6. Adjective + Two Paired Nouns

Paired nouns are analysed within this blog in the post 38. Nouns Used Like Adjectives. They comprise two nouns together, the first describing the second in an adjective-like way. Examples are a coffee cup, the Washington climate and fuel prices. We know that the first noun in such pairs is a noun and not an adjective because it cannot be manipulated in the same way as adjectives. Adjectives can make sense if placed after the noun they describe with which is/are in between (e.g. an empty cup easily becomes a cup which is empty). However, doing the same with a noun describing another noun will probably make nonsense – we cannot say *a cup which is coffee.

Two paired nouns can easily have an adjective before them, e.g. a hot coffee cup. The problem is that this adjective can be linked with either of the nouns: the meaning could be either “a hot cup for coffee” or “a cup for hot coffee”. In most cases, common sense or context makes the intended meaning clear. For example, few people would interpret unnecessary police warnings as “warnings about unnecessary police”. By contrast, less certain cases like desirable customer accounts are perhaps best avoided by changing the nouns into either a possessive construction (desirable customers’ accounts – see 58. Optional Apostrophe Endings), or a preposition one (desirable accounts of customers).


7. “Too/Enough …” + “to” VERB

Verbs with to (infinitives) can express both purpose and result. The purpose meaning usually needs the subject of the sentence to be living and the verb to express an action rather than a state (see 60. Purpose Sentences with “For”), like this:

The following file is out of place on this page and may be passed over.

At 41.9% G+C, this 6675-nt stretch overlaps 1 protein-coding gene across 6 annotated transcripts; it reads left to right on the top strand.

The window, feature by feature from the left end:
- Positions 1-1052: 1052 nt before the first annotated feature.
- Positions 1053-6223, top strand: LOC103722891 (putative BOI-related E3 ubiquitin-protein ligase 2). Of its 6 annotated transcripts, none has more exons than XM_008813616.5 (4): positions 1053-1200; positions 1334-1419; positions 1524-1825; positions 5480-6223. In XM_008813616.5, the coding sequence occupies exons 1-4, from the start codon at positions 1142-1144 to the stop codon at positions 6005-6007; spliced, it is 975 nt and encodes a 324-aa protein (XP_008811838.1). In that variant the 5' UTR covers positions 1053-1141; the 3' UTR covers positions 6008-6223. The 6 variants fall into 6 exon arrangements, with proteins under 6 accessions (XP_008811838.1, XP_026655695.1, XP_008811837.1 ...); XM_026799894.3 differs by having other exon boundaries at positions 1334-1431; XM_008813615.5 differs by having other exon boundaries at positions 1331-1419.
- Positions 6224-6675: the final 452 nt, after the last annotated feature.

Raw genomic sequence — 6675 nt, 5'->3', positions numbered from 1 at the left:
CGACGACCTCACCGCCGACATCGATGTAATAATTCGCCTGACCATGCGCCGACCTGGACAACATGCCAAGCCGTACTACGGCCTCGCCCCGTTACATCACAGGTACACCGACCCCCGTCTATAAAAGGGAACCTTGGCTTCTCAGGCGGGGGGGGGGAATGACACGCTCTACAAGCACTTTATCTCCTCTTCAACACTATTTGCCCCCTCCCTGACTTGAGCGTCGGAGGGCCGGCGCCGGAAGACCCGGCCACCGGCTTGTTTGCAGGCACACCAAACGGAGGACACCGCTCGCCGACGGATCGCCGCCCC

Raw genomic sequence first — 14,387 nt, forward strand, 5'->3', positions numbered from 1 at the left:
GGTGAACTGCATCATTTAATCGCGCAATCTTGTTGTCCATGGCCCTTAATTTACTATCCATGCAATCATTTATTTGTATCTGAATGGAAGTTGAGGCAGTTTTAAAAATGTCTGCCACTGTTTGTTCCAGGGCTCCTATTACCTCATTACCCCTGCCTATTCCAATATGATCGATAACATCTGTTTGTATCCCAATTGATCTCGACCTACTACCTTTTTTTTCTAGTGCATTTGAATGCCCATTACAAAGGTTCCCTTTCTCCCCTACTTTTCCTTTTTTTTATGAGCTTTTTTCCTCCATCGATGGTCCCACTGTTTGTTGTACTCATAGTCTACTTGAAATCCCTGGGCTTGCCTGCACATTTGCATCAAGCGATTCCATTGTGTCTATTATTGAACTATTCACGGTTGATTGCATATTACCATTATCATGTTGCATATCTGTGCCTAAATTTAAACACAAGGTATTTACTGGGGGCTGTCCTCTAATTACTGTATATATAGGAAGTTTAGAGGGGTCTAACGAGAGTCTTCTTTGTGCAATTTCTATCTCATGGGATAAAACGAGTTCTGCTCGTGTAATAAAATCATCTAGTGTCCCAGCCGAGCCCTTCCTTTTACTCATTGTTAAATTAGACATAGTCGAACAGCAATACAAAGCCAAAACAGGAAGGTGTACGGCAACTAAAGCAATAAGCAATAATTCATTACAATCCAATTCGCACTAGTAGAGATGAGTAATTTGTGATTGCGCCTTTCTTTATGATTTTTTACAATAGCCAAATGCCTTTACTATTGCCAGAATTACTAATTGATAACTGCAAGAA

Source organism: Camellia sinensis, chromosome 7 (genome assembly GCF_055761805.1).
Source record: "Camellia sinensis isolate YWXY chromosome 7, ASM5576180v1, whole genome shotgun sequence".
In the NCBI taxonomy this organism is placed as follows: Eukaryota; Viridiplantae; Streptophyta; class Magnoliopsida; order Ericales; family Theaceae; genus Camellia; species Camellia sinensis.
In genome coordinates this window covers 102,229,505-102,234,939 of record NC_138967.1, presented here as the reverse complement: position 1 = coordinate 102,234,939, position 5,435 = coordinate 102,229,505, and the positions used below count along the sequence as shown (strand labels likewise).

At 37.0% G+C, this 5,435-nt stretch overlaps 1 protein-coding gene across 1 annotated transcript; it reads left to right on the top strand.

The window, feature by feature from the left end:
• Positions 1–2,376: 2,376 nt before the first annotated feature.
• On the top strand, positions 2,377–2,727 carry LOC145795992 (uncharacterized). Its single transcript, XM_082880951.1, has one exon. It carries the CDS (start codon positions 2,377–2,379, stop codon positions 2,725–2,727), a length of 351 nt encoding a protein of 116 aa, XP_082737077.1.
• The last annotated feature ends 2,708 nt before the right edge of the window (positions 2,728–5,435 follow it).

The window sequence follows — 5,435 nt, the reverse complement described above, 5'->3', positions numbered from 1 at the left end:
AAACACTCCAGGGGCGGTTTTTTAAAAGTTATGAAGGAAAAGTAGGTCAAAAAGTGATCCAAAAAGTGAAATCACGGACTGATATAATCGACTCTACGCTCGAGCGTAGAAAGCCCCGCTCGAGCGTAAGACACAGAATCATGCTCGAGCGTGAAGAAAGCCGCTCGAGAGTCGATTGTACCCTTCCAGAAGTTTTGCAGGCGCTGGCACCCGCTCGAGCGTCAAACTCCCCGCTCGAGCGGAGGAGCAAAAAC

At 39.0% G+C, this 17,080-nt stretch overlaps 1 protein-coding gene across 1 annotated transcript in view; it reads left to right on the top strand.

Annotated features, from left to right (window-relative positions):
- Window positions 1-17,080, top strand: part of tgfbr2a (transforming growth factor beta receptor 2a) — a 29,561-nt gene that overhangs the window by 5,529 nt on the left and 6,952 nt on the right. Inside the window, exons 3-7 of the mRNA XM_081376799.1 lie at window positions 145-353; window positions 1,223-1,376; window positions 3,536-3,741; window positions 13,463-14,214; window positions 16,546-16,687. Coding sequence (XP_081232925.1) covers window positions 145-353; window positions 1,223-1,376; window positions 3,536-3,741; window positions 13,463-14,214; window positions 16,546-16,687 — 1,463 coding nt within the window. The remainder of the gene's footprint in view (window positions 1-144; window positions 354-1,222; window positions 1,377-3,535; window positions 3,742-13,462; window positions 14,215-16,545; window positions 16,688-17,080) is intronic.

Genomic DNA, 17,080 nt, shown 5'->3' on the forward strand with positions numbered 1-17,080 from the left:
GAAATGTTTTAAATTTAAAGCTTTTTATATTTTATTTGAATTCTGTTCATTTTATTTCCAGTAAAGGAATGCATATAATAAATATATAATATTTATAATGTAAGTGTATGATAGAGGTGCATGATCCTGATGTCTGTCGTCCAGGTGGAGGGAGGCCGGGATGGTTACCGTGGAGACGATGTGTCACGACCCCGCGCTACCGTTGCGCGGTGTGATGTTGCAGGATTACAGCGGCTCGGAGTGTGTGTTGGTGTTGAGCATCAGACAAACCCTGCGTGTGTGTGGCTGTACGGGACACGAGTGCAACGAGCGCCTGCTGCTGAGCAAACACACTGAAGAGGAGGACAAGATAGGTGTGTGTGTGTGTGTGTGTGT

(f) Some children study hard to succeed.

For the result meaning, on the other hand, there must often be enough or too earlier in the sentence (see 32. Expressing Consequences). Double meanings exist when both the purpose and the result requirements are met, as in this example:

(g) Some children study too hard to succeed.

The two possible meanings of to succeed here are “in order to succeed” (purpose) and “so that they do not succeed” (result). With the purpose meaning, the success or failure of the purpose is not clear, and we could place too hard at the end of the sentence.


8. “a/the” + NOUN

Alternative meanings of the articles a(n) and the are considered in the Guinlist posts 89. Using “the” with General Meaning and 110. Nouns without “the” or “a”. Both articles can express either a general or a specific meaning. Normally, the intended meaning can be discovered from a grammar clue in the rest of the sentence, especially the tense of the verb: present continuous, for example, indicating specificness. This help is neutralised, however, with verbs that cannot be used in the continuous tenses, such as KNOW. What are the two possible meanings of the following?

(h) The/A cheetah knows when to give up the chase.

Without a context, we do not know whether this sentence is about all cheetahs at all times (general) or a particular one on a particular occasion (specific). If we wish to ensure that the general meaning is understood, we have to make the underlined words plural without the (cheetahs) or add an adverb like generally.